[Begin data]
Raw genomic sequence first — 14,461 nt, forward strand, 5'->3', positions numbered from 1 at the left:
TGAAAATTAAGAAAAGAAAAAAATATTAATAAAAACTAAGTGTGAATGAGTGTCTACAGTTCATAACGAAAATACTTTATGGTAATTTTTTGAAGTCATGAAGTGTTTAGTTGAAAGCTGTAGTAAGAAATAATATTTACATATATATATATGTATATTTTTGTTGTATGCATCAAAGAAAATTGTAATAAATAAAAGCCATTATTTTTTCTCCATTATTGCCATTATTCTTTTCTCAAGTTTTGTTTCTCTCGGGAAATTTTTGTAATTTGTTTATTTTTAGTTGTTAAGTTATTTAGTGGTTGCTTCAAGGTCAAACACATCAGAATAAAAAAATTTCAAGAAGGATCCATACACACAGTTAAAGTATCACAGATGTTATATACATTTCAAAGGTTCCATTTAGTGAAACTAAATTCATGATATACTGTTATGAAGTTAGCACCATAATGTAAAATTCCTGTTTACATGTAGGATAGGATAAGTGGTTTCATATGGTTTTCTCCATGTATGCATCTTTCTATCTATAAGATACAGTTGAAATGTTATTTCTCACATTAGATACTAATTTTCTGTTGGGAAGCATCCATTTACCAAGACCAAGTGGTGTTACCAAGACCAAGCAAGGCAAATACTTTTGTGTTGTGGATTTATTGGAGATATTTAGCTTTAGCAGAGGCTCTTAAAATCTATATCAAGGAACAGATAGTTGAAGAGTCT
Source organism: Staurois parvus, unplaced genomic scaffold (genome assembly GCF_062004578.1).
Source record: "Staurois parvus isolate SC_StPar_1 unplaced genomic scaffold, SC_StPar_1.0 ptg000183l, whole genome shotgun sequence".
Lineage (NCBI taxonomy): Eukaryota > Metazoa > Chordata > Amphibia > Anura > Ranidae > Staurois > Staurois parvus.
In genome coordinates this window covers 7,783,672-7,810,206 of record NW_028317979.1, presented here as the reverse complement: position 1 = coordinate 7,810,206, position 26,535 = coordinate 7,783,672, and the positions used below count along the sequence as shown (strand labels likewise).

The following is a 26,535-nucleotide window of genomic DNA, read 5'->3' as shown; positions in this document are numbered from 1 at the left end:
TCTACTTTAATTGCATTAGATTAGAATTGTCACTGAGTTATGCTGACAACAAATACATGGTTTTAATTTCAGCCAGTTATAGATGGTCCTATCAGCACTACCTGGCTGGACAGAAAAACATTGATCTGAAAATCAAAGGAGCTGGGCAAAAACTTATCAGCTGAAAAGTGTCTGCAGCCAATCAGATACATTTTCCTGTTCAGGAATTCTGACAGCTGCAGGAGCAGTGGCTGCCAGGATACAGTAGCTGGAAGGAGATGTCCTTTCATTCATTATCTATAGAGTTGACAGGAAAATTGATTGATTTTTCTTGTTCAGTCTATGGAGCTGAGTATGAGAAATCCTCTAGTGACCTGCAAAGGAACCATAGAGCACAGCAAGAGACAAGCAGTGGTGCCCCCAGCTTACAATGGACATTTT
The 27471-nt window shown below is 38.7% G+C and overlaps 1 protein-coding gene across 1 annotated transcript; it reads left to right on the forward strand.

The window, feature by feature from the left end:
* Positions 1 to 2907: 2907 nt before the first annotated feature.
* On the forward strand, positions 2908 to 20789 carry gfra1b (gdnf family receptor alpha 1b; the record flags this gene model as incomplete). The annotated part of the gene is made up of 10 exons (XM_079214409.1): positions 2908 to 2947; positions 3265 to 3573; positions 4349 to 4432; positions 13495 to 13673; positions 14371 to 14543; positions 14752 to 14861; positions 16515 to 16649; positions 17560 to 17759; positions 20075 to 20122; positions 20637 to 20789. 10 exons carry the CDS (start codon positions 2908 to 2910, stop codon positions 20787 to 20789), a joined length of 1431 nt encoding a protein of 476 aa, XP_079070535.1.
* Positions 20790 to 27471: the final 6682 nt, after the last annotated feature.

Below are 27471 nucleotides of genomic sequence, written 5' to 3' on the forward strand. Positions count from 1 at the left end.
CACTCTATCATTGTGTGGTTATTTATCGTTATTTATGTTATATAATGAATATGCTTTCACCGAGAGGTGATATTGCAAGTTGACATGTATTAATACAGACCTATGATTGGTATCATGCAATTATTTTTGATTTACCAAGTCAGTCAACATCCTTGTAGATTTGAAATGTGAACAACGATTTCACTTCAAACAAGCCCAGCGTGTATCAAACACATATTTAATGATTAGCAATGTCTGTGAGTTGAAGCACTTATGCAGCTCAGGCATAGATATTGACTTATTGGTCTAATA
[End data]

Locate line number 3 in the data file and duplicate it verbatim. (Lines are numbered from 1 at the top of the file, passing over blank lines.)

Source organism: Staurois parvus, unplaced genomic scaffold (genome assembly GCF_062004578.1).